If you're anything like me, you probably spend some of your free time scouring sites like KEH and eBay for vintage lenses (and buying way more of them than you probably should). Occasionally, you come across lenses that, for all intents and purposes, are completely awesome minus one small flaw: they don't have a traditional filter thread. In those cases, shooting in extremely bright conditions can be impossible without stopping down to f/16 or f/22 since you can't attach a screw-on ND filter. Of course, a matte box is always a solution for this problem, but it's a solution that can get really expensive really quickly. Luckily, there's also a simple, quick, and inexpensive trick to help you block light on those tricky lenses.
This quick little video tutorial comes courtesy of Em at Cheesycam:
This solution is very similar to the process used when adding stockings to your lenses for a dreamy diffusion effect, and depending on the design of the rear element of the lens you're working on, snot tape might be a better solution than the spike tape used in this tutorial. Also, if you intend to use this method with DSLRs, then you'll need to be incredibly careful and make sure that the filter will stay put, because there's a possibility that it could come loose and wreak havoc on the camera's mirror.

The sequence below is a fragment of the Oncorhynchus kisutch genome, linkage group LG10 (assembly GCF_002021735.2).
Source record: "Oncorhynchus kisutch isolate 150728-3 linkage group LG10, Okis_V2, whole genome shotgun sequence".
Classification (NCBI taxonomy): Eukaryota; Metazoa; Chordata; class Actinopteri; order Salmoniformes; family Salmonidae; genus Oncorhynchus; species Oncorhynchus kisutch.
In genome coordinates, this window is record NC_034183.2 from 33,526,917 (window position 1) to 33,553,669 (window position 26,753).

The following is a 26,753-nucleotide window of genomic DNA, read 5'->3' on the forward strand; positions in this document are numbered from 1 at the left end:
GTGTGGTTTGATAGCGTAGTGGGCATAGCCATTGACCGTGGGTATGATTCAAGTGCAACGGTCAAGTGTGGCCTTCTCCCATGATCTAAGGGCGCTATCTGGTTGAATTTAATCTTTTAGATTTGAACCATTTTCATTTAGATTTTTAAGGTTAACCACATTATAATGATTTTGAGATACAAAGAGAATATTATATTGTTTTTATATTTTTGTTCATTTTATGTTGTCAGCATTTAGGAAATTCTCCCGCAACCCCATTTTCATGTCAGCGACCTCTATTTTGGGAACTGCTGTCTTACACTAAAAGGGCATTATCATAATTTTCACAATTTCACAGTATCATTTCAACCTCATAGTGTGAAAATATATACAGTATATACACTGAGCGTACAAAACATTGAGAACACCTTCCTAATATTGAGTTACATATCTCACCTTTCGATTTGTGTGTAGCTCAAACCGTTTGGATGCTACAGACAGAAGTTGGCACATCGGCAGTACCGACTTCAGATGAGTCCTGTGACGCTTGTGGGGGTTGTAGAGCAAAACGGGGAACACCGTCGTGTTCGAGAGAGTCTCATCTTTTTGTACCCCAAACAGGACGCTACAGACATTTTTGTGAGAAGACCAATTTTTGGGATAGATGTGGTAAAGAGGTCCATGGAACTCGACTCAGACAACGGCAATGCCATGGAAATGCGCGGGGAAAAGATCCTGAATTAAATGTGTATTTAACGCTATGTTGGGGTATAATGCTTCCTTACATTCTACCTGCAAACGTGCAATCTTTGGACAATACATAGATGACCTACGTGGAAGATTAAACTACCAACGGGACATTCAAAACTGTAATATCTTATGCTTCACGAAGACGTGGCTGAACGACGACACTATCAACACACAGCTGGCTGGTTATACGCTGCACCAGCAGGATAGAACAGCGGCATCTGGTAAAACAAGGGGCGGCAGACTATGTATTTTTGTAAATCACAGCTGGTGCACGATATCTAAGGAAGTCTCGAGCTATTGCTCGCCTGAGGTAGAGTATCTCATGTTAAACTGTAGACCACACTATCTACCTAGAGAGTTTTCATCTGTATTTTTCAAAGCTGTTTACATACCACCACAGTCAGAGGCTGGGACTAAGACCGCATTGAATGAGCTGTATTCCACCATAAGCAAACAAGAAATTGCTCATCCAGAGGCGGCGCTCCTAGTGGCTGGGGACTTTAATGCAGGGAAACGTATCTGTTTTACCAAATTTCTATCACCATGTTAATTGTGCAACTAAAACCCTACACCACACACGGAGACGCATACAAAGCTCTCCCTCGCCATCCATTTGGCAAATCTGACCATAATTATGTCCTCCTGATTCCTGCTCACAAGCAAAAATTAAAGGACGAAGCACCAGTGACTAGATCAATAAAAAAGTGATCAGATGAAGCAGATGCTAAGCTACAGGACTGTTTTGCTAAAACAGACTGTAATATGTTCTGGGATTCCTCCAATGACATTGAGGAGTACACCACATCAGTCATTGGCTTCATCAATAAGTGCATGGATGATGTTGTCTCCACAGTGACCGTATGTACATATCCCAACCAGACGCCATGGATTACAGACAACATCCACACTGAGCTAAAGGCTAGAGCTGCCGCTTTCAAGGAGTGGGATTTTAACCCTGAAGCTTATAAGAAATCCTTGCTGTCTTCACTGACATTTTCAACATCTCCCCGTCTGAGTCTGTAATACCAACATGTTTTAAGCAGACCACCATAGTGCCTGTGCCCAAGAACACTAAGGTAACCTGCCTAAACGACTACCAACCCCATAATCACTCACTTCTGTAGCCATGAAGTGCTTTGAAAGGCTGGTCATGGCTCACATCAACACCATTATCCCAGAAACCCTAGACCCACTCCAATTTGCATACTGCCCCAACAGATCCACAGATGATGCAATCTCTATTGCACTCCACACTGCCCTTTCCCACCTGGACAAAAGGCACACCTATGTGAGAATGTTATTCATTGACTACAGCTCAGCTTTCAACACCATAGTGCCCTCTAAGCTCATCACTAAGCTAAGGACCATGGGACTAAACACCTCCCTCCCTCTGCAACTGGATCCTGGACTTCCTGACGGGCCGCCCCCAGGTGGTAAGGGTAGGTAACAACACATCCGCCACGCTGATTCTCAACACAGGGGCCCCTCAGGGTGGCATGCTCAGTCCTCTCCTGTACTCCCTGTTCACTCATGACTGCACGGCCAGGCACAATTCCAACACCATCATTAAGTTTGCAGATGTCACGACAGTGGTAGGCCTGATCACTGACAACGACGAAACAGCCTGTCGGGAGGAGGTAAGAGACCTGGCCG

Another potential drawback to this technique is that traditional optical filtration and lighting filtration (such as the Roscoe Filter Kit shown in the tutorial) are designed to different standards. As such, the image quality with this technique likely won't be as good as if you were using an actual ND in front of the lens. Additionally, if you're feeling a little experimental, you could also use any number of these specialized lighting filters on your rear element for unique in-camera coloration effects.
What do you guys think of this technique? Do you have any lenses where something like this would be necessary for blocking light? Are there other techniques for adding filters to lenses with no filter thread (other than matte boxes, of course)?